Chemical protective clothing is divided into six "U.S. Categories" with sub-classifications similar to the European Norms. ANSI has opted to use "U.S. Categories" to avoid confusion with ISO and CE Type classification on garment labels and in end user specification. In addition to ensemble testing, the current draft provides for easy comparison of the physical data, requiring that each property be rated on a scale of high, medium, or low based on the actual test results. This will facilitate relative comparison of competing fabrics used in a particular classification of garment.
The garment classifications proposed are as follows:
U.S. Category 1--Gas-tight, full body chemical protection
U.S. Category 2--Non-gas-tight, full body chemical protection
U.S. Category 3--Liquid-tight, full body chemical protection
U.S. Category 4--Spray-tight, full body protection
U.S. Category 5--Particulate-tight, full body protection
U.S. Category 6--Limited spray-tight chemical protection or partial body protection
The draft will require that garment classification be noted on the label, making it easy for end users to determine the protection offered by a particular garment. Physical properties data are to be included with the user instructions that accompany the garment. No longer will end users be forced to contact manufacturers to obtain information regarding strength, abrasion resistance, or barrier. The availability of this information will facilitate end user substitution of garments in the event of inventory depletion or supply interruption.
The Impact of Both Standards on End Users
The adoption of either of these two standards will improve worker safety by providing employers with a simple, easy-to-use system for selecting chemical protective apparel. Employers also will benefit from the availability of product data required by these documents, making it easier to compare garments and fabrics and easier to change to an equivalent level of protection when required. The ISO standard will obviously have global application, as it is a requirement of the World Trade Organization that member nations adopt international standards wherever possible. Assuming the ISO committee is able to resolve the permeation issue to the mutual satisfaction of the United States and the European Union, an ISO standard would also have application within the United States. The ISEA document will only apply to the United States.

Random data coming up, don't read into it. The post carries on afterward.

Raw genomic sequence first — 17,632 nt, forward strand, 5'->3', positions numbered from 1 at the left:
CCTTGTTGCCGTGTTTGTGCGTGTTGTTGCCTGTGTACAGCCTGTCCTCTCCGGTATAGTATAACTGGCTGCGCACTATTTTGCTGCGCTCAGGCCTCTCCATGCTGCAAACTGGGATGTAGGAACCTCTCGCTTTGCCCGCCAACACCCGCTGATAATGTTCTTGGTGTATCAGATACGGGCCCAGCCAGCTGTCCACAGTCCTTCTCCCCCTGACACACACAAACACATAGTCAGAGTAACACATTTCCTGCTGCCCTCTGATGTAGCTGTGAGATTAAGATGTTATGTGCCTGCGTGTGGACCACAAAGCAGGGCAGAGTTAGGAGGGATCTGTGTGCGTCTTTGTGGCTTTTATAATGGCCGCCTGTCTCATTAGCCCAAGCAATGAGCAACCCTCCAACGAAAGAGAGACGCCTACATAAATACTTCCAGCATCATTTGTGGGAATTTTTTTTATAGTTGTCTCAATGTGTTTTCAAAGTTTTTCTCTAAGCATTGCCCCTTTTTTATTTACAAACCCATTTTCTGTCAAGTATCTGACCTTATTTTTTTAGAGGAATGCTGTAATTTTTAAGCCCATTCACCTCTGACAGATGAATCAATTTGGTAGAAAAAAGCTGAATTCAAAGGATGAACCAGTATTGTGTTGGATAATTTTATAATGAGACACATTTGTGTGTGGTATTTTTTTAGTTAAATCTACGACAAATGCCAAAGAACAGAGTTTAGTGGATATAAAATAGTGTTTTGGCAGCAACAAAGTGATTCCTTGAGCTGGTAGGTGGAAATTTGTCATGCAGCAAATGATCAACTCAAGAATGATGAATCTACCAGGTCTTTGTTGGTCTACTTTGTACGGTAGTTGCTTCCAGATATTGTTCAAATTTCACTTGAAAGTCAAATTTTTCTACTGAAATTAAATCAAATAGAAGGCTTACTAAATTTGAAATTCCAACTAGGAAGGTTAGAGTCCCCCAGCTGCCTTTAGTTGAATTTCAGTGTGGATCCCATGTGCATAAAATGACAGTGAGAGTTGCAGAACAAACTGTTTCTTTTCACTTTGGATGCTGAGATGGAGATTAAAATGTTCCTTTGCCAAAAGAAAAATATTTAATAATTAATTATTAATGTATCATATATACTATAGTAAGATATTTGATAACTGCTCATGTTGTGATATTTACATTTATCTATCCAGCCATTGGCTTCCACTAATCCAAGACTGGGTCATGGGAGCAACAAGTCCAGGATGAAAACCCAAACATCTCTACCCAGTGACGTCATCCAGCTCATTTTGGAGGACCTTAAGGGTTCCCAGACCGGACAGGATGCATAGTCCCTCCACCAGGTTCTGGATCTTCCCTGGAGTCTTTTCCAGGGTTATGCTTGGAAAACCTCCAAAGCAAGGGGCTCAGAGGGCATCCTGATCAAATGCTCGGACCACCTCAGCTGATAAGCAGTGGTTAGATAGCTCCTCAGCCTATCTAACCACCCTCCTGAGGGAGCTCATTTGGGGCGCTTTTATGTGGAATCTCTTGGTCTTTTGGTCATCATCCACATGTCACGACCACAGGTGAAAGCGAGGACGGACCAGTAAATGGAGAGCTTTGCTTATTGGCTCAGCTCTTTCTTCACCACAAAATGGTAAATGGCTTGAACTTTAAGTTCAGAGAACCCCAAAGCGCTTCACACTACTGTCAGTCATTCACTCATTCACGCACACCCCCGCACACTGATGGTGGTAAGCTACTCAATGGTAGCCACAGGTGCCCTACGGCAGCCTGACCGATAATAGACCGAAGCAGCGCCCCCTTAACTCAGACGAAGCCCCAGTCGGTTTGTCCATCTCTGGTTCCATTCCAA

Aware of the consensus within these organizations favoring ensemble testing in addition to fabric testing, end users should evaluate their current chemical protective garments to determine whether the garment configuration is appropriate for the chemical challenges encountered in their work environments. Generally, European Norms and the ISO and ISEA draft documents will not allow serged seams in spray-tight or liquid-tight classifications. Spray-tight garments are likely to have storm flaps over the zipper to protect against penetration through the closure system, and liquid-tight garment configurations may go as far as double storm flaps and respirator fit hoods.
There is one caveat common to all of these documents: While the classification systems contained in each will aid in selection of appropriate chemical protective garments, these classifications set only minimum requirements for chemical challenges based on the physical state of the chemical and the quantity encountered. These classifications systems do not indicate suitability of garments for use against any specific chemical other than the limited testing required to verify minimum fabric performance. End users still will have to develop or acquire specific chemical barrier data for the specific chemical(s) to which their workers will be exposed.
It is important for readers to note that the limited details of the draft standards discussed in this article are offered to provide insight into the direction that these standards-writing organizations are taking in their efforts to improve worker safety. Both the ISEA and ISO documents are still in development and are subject to change as these committees attempt to develop consensus.
This article appeared in the August 2006 issue of Occupational Health & Safety.
1. 29 CFR 1910.132(d)(1)
2. 29 CFR 1910.132(d)(1)(i)
This article originally appeared in the August 2006 issue of Occupational Health & Safety.